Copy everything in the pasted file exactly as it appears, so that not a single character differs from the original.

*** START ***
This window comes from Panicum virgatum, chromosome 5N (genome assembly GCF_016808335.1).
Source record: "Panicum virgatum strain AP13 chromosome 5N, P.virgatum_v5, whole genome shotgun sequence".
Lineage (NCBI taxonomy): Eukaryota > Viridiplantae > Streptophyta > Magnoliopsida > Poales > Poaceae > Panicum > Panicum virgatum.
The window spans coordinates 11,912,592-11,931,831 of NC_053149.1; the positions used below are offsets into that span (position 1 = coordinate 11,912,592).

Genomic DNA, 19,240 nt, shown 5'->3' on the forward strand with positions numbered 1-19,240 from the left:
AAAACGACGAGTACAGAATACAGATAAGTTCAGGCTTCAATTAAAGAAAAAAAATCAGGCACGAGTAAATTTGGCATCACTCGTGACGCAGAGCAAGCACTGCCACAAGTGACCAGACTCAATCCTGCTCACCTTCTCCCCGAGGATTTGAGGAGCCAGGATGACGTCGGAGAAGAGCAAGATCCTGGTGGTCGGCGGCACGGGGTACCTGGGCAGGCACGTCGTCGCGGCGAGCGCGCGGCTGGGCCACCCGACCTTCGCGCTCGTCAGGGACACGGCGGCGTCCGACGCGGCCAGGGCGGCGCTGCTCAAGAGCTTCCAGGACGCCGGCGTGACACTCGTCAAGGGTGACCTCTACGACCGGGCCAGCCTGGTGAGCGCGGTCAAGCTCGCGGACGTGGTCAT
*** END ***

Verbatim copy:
This window comes from Panicum virgatum, chromosome 5N (genome assembly GCF_016808335.1).
Source record: "Panicum virgatum strain AP13 chromosome 5N, P.virgatum_v5, whole genome shotgun sequence".
Lineage (NCBI taxonomy): Eukaryota > Viridiplantae > Streptophyta > Magnoliopsida > Poales > Poaceae > Panicum > Panicum virgatum.
The window spans coordinates 11,912,592-11,931,831 of NC_053149.1; the positions used below are offsets into that span (position 1 = coordinate 11,912,592).

Genomic DNA, 19,240 nt, shown 5'->3' on the forward strand with positions numbered 1-19,240 from the left:
AAAACGACGAGTACAGAATACAGATAAGTTCAGGCTTCAATTAAAGAAAAAAAATCAGGCACGAGTAAATTTGGCATCACTCGTGACGCAGAGCAAGCACTGCCACAAGTGACCAGACTCAATCCTGCTCACCTTCTCCCCGAGGATTTGAGGAGCCAGGATGACGTCGGAGAAGAGCAAGATCCTGGTGGTCGGCGGCACGGGGTACCTGGGCAGGCACGTCGTCGCGGCGAGCGCGCGGCTGGGCCACCCGACCTTCGCGCTCGTCAGGGACACGGCGGCGTCCGACGCGGCCAGGGCGGCGCTGCTCAAGAGCTTCCAGGACGCCGGCGTGACACTCGTCAAGGGTGACCTCTACGACCGGGCCAGCCTGGTGAGCGCGGTCAAGCTCGCGGACGTGGTCAT